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2012 Olympics: Wu Minxia's Family Kept Secrets from Chinese Diver

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Wu Minxia became the first diver in Olympic history to win gold medals in three straight Olympics. But her celebration was marred after finding out her parents kept secrets from her for years, including her grandparents' death and her mother's ongoing battle with lung and breast cancer.

Wu's parents chose not tell these secrets until she had secured the gold medal in the 3-meter springboard event, fearing the harsh news would interfere with her Olympic training.

Wu's father Wu Yuming felt not "It was essential to tell this white lie."

Now, whether you agree with Wu's parents decision to hide this information with her or not, this is not a white lie. This is a serious issue – a family member's death.

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Wu is 26 years old, a fully grown adult, capable of making her own decisions and dealing with difficulties 'like a big girl.' With Wu having two previous Olympic appearances under her belt, everything that goes into Olympic preparation wasn't new for Wu.

Wu may have a special case. Perhaps her parents think she cannot handle any obstacles, but that is unlikely, considering Olympians go through all types of trials and tribulations in their journeys to greatness.

Wu's parents know her best. I have never met her but, either way, Wu did not get her say on the topic: Wu did not talk to the press at all, with her parents supplying the quotes and representing Wu's thoughts in Yahoo's article.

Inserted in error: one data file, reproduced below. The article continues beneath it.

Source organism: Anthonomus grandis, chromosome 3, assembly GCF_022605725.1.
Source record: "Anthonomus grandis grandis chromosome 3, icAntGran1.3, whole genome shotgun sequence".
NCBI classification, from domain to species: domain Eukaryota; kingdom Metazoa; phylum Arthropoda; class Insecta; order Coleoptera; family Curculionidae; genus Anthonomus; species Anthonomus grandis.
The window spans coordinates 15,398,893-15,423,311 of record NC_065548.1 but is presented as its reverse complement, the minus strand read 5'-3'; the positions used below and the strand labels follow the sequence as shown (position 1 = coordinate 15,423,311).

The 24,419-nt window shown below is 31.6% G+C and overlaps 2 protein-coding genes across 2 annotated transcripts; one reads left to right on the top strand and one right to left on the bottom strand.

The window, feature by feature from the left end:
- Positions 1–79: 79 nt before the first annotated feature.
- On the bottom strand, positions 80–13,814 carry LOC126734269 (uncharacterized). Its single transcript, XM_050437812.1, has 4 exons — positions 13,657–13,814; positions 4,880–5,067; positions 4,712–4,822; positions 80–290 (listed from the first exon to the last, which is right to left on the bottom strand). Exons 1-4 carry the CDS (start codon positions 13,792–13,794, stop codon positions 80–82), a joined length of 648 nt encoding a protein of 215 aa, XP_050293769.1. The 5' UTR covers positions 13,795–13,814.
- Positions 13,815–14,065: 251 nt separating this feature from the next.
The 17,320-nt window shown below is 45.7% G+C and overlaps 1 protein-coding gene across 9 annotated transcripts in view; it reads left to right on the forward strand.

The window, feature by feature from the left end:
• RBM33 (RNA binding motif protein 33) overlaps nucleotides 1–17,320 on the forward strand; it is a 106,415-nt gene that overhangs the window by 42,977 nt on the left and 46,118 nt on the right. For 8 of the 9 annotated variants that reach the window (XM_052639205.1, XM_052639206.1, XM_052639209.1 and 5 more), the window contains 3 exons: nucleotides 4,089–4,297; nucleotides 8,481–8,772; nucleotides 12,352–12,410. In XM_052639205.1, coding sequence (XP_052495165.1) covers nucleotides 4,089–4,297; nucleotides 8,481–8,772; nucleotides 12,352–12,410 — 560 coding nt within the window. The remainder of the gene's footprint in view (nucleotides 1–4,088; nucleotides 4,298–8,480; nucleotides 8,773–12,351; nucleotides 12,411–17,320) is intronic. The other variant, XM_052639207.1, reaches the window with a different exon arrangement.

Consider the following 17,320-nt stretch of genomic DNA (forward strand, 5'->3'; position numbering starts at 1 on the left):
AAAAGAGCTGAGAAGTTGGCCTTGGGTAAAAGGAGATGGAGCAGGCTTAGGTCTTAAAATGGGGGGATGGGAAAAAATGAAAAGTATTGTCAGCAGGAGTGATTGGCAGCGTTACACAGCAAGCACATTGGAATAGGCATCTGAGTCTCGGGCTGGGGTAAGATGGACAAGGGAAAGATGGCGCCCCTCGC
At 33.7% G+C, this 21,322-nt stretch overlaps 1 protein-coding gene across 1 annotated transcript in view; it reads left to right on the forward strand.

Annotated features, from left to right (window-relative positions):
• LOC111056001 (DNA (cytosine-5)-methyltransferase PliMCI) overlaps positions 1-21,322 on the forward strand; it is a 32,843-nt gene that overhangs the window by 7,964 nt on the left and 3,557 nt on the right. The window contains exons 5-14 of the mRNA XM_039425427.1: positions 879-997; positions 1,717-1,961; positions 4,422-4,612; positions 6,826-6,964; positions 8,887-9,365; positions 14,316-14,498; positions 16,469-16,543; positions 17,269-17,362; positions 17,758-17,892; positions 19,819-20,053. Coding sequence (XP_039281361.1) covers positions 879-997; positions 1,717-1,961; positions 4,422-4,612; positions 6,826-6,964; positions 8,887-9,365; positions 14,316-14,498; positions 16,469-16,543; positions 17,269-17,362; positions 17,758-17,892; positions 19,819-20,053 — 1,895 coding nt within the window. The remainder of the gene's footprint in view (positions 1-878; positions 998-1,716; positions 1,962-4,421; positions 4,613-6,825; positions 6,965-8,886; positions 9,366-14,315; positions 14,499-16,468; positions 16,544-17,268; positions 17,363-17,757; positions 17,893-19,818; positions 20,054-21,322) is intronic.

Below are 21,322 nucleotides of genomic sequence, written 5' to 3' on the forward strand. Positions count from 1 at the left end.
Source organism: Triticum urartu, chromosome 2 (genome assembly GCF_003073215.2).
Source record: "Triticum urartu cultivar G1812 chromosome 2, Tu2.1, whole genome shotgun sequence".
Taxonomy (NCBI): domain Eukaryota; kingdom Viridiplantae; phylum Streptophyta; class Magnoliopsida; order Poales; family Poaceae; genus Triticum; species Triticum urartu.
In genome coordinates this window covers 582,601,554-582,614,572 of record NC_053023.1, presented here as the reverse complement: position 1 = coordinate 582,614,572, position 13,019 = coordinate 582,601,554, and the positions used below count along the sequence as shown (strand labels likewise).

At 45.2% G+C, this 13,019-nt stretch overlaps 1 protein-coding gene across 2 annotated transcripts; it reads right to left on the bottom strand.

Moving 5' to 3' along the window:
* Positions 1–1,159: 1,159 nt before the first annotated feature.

China has had a long history of prioritizing athletic success over everything else, with mixed results. Athletes often train hours a day, and the best quit school to devote their full time efforts to government backed specialized athletic programs.

Wu followed that path by began training daily at a diving camp at the age of 6 and moved to a government aquatic sports insitute at 16 years old.

But the win-at-all-costs attitude does have its negatives, including sacrificing personal time and happiness.

"We accepted a long time ago that she doesn't belong entirely to us," Wu Yuming told the Shanghai Morning Post. "I don't even dare to think about things like enjoying family happiness."

China's citizens have limited freedom of press, as evident with the recent release of the Chinese doping scandal that occurred in the '80s and '90s. Following the release internet searches for ''china'' and ''sports doping'' were blocked in Beijing, while a search for ''drugs'' coupled with the names of prominent athletes identified by the doctor who broke the scandal resulted in the internet connection being temporarily severed.

However, the Chinese government has come under criticism after only sending messages of congratulations to gold medal winners, leaving silver and bronze medal winners in the dark.

"It is too narrow to look at the Olympics purely through the prism of medals," said an editorial in the China Business News publication. "It is also about sweat, tears, hardships … peace, freedom, and justice."

This is a sad state of affairs in China, but it is unlikely any change will happen in the near future.